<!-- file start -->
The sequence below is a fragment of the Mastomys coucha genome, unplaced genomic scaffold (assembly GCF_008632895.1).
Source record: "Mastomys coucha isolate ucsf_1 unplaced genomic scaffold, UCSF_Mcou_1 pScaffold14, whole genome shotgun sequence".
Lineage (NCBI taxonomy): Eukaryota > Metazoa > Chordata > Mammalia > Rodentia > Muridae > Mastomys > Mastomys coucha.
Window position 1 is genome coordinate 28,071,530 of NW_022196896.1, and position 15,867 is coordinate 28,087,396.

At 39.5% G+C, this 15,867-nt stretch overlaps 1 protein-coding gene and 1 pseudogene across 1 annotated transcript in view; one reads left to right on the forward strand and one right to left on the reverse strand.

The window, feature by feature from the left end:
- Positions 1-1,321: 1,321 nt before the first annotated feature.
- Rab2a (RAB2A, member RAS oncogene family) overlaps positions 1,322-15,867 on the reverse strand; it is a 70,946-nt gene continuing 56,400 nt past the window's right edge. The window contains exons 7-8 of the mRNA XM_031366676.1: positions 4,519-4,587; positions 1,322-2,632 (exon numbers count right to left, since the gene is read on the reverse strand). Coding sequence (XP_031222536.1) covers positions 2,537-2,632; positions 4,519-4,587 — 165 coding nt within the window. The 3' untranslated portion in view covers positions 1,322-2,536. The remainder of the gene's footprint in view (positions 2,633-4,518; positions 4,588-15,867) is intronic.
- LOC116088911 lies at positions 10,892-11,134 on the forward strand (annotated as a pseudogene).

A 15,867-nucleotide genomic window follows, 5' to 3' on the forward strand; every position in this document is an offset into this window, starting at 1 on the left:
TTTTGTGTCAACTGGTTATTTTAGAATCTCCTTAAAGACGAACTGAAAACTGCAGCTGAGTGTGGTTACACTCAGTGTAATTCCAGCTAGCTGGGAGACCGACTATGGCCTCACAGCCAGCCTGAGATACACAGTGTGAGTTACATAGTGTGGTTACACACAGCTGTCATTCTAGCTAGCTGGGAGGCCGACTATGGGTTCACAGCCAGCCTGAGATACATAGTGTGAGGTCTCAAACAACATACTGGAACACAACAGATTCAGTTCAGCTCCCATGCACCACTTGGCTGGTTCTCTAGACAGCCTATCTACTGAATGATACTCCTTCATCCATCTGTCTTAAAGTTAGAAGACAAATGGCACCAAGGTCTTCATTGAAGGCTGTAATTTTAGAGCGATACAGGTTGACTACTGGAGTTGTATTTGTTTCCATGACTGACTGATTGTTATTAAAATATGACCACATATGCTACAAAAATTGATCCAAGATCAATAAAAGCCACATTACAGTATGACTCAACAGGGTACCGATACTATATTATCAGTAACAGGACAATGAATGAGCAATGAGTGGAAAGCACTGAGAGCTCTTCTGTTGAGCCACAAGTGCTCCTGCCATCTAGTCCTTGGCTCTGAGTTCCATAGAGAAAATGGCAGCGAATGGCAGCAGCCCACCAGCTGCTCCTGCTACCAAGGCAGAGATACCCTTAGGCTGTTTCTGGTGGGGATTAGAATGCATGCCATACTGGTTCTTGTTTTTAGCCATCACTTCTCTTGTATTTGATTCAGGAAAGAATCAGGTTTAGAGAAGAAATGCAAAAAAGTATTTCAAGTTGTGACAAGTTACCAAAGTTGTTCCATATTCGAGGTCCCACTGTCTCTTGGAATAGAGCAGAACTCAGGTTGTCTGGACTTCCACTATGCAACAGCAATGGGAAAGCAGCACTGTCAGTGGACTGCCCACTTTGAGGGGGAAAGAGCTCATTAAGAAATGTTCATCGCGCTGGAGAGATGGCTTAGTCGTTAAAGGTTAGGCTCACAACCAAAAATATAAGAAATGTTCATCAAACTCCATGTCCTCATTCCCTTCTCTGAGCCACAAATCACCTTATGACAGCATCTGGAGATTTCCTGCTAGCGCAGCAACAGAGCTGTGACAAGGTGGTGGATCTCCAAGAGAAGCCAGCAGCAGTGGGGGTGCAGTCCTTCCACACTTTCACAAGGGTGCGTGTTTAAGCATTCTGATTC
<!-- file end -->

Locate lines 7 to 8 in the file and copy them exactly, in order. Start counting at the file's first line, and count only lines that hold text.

- Positions 1-1,321: 1,321 nt before the first annotated feature.
- Rab2a (RAB2A, member RAS oncogene family) overlaps positions 1,322-15,867 on the reverse strand; it is a 70,946-nt gene continuing 56,400 nt past the window's right edge. The window contains exons 7-8 of the mRNA XM_031366676.1: positions 4,519-4,587; positions 1,322-2,632 (exon numbers count right to left, since the gene is read on the reverse strand). Coding sequence (XP_031222536.1) covers positions 2,537-2,632; positions 4,519-4,587 — 165 coding nt within the window. The 3' untranslated portion in view covers positions 1,322-2,536. The remainder of the gene's footprint in view (positions 2,633-4,518; positions 4,588-15,867) is intronic.